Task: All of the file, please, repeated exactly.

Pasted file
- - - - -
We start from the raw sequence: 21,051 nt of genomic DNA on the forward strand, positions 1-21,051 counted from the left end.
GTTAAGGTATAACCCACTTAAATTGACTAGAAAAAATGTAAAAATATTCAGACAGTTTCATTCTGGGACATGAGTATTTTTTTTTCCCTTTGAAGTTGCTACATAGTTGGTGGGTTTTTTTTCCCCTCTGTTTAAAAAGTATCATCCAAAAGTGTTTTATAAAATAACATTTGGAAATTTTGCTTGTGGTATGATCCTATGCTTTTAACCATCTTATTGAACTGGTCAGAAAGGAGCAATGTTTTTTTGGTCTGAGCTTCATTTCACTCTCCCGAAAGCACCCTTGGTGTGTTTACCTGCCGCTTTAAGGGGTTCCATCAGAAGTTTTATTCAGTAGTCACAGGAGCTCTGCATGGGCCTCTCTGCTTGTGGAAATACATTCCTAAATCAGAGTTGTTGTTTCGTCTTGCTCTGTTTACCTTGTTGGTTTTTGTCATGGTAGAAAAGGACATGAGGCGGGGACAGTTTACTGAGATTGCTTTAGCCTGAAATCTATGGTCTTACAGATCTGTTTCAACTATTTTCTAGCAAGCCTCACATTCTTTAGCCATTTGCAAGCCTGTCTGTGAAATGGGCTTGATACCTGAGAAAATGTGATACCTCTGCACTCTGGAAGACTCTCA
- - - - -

We start from the raw sequence: 21,051 nt of genomic DNA on the forward strand, positions 1-21,051 counted from the left end.
GTTAAGGTATAACCCACTTAAATTGACTAGAAAAAATGTAAAAATATTCAGACAGTTTCATTCTGGGACATGAGTATTTTTTTTTCCCTTTGAAGTTGCTACATAGTTGGTGGGTTTTTTTTCCCCTCTGTTTAAAAAGTATCATCCAAAAGTGTTTTATAAAATAACATTTGGAAATTTTGCTTGTGGTATGATCCTATGCTTTTAACCATCTTATTGAACTGGTCAGAAAGGAGCAATGTTTTTTTGGTCTGAGCTTCATTTCACTCTCCCGAAAGCACCCTTGGTGTGTTTACCTGCCGCTTTAAGGGGTTCCATCAGAAGTTTTATTCAGTAGTCACAGGAGCTCTGCATGGGCCTCTCTGCTTGTGGAAATACATTCCTAAATCAGAGTTGTTGTTTCGTCTTGCTCTGTTTACCTTGTTGGTTTTTGTCATGGTAGAAAAGGACATGAGGCGGGGACAGTTTACTGAGATTGCTTTAGCCTGAAATCTATGGTCTTACAGATCTGTTTCAACTATTTTCTAGCAAGCCTCACATTCTTTAGCCATTTGCAAGCCTGTCTGTGAAATGGGCTTGATACCTGAGAAAATGTGATACCTCTGCACTCTGGAAGACTCTCA